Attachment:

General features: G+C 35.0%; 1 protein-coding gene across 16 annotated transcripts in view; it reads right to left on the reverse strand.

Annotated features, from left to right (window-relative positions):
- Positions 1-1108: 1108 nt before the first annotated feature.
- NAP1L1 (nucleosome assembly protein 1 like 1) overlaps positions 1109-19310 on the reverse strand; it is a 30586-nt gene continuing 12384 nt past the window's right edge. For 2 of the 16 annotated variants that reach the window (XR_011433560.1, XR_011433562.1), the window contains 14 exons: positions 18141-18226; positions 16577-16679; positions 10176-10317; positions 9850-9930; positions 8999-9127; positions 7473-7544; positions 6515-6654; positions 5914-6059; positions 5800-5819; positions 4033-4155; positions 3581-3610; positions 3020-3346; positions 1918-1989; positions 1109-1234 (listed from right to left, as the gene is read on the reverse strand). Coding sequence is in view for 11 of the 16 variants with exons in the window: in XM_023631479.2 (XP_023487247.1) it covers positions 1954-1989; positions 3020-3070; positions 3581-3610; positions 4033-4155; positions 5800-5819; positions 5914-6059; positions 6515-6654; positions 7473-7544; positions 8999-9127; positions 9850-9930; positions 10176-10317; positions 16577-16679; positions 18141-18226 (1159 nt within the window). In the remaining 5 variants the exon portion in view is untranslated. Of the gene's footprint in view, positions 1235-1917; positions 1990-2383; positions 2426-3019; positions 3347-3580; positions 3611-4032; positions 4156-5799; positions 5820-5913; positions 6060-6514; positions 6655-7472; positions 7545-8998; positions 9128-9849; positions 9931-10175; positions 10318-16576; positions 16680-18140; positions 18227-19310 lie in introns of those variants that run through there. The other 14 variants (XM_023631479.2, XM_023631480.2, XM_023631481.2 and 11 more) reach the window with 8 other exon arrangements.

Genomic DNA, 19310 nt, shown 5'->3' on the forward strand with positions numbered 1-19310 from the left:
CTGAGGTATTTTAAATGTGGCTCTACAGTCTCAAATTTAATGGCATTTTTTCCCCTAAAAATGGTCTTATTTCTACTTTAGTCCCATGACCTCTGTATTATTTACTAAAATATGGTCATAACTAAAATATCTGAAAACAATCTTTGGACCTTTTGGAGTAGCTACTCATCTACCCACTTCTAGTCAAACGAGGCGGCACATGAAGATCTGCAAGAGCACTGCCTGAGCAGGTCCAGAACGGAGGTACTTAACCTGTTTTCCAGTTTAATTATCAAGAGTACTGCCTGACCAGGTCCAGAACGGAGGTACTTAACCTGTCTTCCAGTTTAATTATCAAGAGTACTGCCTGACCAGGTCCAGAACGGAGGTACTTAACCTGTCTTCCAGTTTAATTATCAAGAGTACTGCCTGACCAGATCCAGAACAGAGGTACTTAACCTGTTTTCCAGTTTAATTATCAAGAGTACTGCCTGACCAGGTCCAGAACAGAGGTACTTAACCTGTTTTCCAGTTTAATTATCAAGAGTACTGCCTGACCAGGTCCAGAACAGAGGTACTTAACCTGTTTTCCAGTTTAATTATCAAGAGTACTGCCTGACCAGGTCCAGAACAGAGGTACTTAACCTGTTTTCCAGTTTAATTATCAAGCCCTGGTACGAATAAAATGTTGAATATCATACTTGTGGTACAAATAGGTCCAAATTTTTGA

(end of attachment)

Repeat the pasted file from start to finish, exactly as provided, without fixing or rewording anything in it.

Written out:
General features: G+C 35.0%; 1 protein-coding gene across 16 annotated transcripts in view; it reads right to left on the reverse strand.

Annotated features, from left to right (window-relative positions):
- Positions 1-1108: 1108 nt before the first annotated feature.
- NAP1L1 (nucleosome assembly protein 1 like 1) overlaps positions 1109-19310 on the reverse strand; it is a 30586-nt gene continuing 12384 nt past the window's right edge. For 2 of the 16 annotated variants that reach the window (XR_011433560.1, XR_011433562.1), the window contains 14 exons: positions 18141-18226; positions 16577-16679; positions 10176-10317; positions 9850-9930; positions 8999-9127; positions 7473-7544; positions 6515-6654; positions 5914-6059; positions 5800-5819; positions 4033-4155; positions 3581-3610; positions 3020-3346; positions 1918-1989; positions 1109-1234 (listed from right to left, as the gene is read on the reverse strand). Coding sequence is in view for 11 of the 16 variants with exons in the window: in XM_023631479.2 (XP_023487247.1) it covers positions 1954-1989; positions 3020-3070; positions 3581-3610; positions 4033-4155; positions 5800-5819; positions 5914-6059; positions 6515-6654; positions 7473-7544; positions 8999-9127; positions 9850-9930; positions 10176-10317; positions 16577-16679; positions 18141-18226 (1159 nt within the window). In the remaining 5 variants the exon portion in view is untranslated. Of the gene's footprint in view, positions 1235-1917; positions 1990-2383; positions 2426-3019; positions 3347-3580; positions 3611-4032; positions 4156-5799; positions 5820-5913; positions 6060-6514; positions 6655-7472; positions 7545-8998; positions 9128-9849; positions 9931-10175; positions 10318-16576; positions 16680-18140; positions 18227-19310 lie in introns of those variants that run through there. The other 14 variants (XM_023631479.2, XM_023631480.2, XM_023631481.2 and 11 more) reach the window with 8 other exon arrangements.

Genomic DNA, 19310 nt, shown 5'->3' on the forward strand with positions numbered 1-19310 from the left:
CTGAGGTATTTTAAATGTGGCTCTACAGTCTCAAATTTAATGGCATTTTTTCCCCTAAAAATGGTCTTATTTCTACTTTAGTCCCATGACCTCTGTATTATTTACTAAAATATGGTCATAACTAAAATATCTGAAAACAATCTTTGGACCTTTTGGAGTAGCTACTCATCTACCCACTTCTAGTCAAACGAGGCGGCACATGAAGATCTGCAAGAGCACTGCCTGAGCAGGTCCAGAACGGAGGTACTTAACCTGTTTTCCAGTTTAATTATCAAGAGTACTGCCTGACCAGGTCCAGAACGGAGGTACTTAACCTGTCTTCCAGTTTAATTATCAAGAGTACTGCCTGACCAGGTCCAGAACGGAGGTACTTAACCTGTCTTCCAGTTTAATTATCAAGAGTACTGCCTGACCAGATCCAGAACAGAGGTACTTAACCTGTTTTCCAGTTTAATTATCAAGAGTACTGCCTGACCAGGTCCAGAACAGAGGTACTTAACCTGTTTTCCAGTTTAATTATCAAGAGTACTGCCTGACCAGGTCCAGAACAGAGGTACTTAACCTGTTTTCCAGTTTAATTATCAAGAGTACTGCCTGACCAGGTCCAGAACAGAGGTACTTAACCTGTTTTCCAGTTTAATTATCAAGCCCTGGTACGAATAAAATGTTGAATATCATACTTGTGGTACAAATAGGTCCAAATTTTTGA